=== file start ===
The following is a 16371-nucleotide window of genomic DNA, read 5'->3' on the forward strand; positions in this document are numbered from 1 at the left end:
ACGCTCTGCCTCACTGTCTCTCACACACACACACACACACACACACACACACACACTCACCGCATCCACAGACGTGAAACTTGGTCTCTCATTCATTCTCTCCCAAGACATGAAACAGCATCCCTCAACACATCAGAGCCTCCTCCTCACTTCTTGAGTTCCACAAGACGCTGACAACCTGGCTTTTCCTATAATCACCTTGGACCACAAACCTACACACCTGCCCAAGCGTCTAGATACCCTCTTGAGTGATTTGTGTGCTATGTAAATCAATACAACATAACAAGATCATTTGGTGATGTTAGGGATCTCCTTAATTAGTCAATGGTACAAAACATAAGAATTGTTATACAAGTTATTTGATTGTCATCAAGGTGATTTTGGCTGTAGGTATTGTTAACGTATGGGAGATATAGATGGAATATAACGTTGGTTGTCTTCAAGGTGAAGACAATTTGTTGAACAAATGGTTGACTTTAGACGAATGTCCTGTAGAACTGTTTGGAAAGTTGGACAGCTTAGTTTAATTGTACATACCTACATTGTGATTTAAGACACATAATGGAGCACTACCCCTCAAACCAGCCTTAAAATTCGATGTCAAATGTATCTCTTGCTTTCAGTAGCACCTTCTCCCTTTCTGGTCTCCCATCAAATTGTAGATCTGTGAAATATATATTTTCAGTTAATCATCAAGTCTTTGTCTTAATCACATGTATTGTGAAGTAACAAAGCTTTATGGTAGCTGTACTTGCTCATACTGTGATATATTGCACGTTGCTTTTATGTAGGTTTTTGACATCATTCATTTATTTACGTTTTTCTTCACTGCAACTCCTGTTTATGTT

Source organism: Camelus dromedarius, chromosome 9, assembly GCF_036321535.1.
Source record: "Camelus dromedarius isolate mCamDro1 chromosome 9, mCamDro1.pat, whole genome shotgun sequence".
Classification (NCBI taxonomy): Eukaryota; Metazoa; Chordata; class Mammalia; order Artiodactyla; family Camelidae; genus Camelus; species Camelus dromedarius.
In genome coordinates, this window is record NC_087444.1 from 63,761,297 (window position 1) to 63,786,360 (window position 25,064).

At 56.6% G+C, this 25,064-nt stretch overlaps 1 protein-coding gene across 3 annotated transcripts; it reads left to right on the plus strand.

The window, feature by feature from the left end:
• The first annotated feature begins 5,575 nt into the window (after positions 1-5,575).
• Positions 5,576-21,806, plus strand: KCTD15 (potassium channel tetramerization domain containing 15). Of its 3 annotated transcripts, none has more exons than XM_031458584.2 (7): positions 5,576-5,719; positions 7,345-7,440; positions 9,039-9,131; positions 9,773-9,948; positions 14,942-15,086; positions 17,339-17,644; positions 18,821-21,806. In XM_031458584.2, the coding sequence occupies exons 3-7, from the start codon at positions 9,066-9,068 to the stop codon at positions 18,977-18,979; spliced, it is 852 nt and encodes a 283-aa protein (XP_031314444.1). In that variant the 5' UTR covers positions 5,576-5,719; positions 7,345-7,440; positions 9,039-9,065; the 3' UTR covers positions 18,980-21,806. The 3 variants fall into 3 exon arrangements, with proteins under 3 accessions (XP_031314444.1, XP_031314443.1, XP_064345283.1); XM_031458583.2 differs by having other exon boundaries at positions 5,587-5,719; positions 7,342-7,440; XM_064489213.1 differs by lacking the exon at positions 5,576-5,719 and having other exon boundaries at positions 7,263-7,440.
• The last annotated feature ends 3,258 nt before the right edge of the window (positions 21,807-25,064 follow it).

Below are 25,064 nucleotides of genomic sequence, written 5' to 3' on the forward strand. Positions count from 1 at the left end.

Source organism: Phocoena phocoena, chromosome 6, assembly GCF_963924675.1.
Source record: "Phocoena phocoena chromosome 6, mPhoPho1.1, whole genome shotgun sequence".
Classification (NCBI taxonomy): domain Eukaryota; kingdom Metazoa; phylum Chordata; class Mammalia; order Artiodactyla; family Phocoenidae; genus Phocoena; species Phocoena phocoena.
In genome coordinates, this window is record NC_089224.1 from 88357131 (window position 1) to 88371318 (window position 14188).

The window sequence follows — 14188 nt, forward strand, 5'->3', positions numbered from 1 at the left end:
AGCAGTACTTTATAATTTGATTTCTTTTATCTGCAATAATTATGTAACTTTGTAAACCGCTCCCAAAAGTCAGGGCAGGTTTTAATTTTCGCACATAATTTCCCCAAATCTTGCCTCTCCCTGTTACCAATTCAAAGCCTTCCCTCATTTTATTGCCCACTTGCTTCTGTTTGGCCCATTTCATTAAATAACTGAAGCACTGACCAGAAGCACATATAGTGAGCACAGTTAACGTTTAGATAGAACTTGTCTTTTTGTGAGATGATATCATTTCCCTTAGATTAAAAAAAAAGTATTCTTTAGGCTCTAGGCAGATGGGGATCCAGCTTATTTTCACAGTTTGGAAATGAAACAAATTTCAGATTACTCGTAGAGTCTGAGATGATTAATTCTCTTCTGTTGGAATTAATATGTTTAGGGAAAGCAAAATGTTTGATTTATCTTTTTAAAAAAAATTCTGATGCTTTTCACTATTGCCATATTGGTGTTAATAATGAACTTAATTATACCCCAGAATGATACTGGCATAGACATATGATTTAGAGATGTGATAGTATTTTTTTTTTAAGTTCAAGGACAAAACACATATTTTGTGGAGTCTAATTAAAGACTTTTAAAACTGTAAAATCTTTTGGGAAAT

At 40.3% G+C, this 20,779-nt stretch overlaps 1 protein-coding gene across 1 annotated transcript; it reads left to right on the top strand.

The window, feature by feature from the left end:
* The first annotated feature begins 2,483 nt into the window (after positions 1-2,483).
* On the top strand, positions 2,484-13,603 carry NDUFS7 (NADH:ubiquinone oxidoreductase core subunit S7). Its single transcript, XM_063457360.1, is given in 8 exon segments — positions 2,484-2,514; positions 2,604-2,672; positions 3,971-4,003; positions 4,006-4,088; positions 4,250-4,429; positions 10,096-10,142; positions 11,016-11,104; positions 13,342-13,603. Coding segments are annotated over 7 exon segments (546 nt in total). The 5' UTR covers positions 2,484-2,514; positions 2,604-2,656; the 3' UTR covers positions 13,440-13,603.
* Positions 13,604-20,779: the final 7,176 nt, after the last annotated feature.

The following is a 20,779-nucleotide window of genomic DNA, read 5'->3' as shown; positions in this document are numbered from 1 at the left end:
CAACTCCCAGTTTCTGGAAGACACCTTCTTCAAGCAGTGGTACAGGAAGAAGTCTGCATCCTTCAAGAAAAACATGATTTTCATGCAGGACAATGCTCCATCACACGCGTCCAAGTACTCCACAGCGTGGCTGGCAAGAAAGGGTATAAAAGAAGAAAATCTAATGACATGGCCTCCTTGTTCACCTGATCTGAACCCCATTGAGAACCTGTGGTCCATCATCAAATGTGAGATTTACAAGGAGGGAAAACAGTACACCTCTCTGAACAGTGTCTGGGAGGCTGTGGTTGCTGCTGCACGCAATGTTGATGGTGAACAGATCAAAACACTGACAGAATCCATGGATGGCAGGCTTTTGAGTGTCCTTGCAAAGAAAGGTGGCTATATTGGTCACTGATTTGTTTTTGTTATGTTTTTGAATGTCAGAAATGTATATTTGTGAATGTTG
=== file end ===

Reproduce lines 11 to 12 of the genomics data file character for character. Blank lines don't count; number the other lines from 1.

• The last annotated feature ends 3,258 nt before the right edge of the window (positions 21,807-25,064 follow it).

Below are 25,064 nucleotides of genomic sequence, written 5' to 3' on the forward strand. Positions count from 1 at the left end.